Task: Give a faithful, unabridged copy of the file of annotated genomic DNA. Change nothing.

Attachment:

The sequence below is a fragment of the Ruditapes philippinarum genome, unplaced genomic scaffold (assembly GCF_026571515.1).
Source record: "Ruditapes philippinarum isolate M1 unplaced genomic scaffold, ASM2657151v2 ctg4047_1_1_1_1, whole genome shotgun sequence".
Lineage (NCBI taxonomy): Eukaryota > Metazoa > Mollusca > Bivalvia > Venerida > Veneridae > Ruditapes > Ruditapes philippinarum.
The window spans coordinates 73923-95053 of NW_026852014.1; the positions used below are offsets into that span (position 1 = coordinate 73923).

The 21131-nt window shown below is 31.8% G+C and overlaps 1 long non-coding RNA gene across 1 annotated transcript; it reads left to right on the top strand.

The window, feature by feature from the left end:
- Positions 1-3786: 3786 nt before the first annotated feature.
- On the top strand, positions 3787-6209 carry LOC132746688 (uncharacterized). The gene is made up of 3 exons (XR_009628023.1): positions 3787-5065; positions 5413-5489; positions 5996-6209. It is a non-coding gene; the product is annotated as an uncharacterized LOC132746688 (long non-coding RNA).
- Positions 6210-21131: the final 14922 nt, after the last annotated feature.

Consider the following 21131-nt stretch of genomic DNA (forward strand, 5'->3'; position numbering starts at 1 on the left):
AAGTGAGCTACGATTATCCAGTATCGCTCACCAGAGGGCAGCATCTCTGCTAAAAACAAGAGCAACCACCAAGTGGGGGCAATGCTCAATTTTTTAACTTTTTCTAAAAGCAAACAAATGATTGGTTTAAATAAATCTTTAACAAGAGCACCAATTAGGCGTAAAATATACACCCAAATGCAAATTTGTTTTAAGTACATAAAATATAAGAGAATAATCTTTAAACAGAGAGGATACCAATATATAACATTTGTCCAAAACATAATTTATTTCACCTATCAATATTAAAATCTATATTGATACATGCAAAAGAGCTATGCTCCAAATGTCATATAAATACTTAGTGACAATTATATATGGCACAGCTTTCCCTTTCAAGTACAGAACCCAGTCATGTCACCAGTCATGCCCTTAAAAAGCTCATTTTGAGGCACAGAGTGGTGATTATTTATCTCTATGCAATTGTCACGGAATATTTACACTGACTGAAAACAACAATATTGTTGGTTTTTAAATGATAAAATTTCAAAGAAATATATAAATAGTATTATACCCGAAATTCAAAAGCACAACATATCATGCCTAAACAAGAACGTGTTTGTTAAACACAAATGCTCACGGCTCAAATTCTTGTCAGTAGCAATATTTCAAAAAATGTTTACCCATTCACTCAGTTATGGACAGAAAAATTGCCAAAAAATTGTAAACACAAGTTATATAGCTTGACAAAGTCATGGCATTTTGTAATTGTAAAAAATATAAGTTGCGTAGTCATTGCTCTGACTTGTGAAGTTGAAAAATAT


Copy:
The sequence below is a fragment of the Ruditapes philippinarum genome, unplaced genomic scaffold (assembly GCF_026571515.1).
Source record: "Ruditapes philippinarum isolate M1 unplaced genomic scaffold, ASM2657151v2 ctg4047_1_1_1_1, whole genome shotgun sequence".
Lineage (NCBI taxonomy): Eukaryota > Metazoa > Mollusca > Bivalvia > Venerida > Veneridae > Ruditapes > Ruditapes philippinarum.
The window spans coordinates 73923-95053 of NW_026852014.1; the positions used below are offsets into that span (position 1 = coordinate 73923).

The 21131-nt window shown below is 31.8% G+C and overlaps 1 long non-coding RNA gene across 1 annotated transcript; it reads left to right on the top strand.

The window, feature by feature from the left end:
- Positions 1-3786: 3786 nt before the first annotated feature.
- On the top strand, positions 3787-6209 carry LOC132746688 (uncharacterized). The gene is made up of 3 exons (XR_009628023.1): positions 3787-5065; positions 5413-5489; positions 5996-6209. It is a non-coding gene; the product is annotated as an uncharacterized LOC132746688 (long non-coding RNA).
- Positions 6210-21131: the final 14922 nt, after the last annotated feature.

Consider the following 21131-nt stretch of genomic DNA (forward strand, 5'->3'; position numbering starts at 1 on the left):
AAGTGAGCTACGATTATCCAGTATCGCTCACCAGAGGGCAGCATCTCTGCTAAAAACAAGAGCAACCACCAAGTGGGGGCAATGCTCAATTTTTTAACTTTTTCTAAAAGCAAACAAATGATTGGTTTAAATAAATCTTTAACAAGAGCACCAATTAGGCGTAAAATATACACCCAAATGCAAATTTGTTTTAAGTACATAAAATATAAGAGAATAATCTTTAAACAGAGAGGATACCAATATATAACATTTGTCCAAAACATAATTTATTTCACCTATCAATATTAAAATCTATATTGATACATGCAAAAGAGCTATGCTCCAAATGTCATATAAATACTTAGTGACAATTATATATGGCACAGCTTTCCCTTTCAAGTACAGAACCCAGTCATGTCACCAGTCATGCCCTTAAAAAGCTCATTTTGAGGCACAGAGTGGTGATTATTTATCTCTATGCAATTGTCACGGAATATTTACACTGACTGAAAACAACAATATTGTTGGTTTTTAAATGATAAAATTTCAAAGAAATATATAAATAGTATTATACCCGAAATTCAAAAGCACAACATATCATGCCTAAACAAGAACGTGTTTGTTAAACACAAATGCTCACGGCTCAAATTCTTGTCAGTAGCAATATTTCAAAAAATGTTTACCCATTCACTCAGTTATGGACAGAAAAATTGCCAAAAAATTGTAAACACAAGTTATATAGCTTGACAAAGTCATGGCATTTTGTAATTGTAAAAAATATAAGTTGCGTAGTCATTGCTCTGACTTGTGAAGTTGAAAAATAT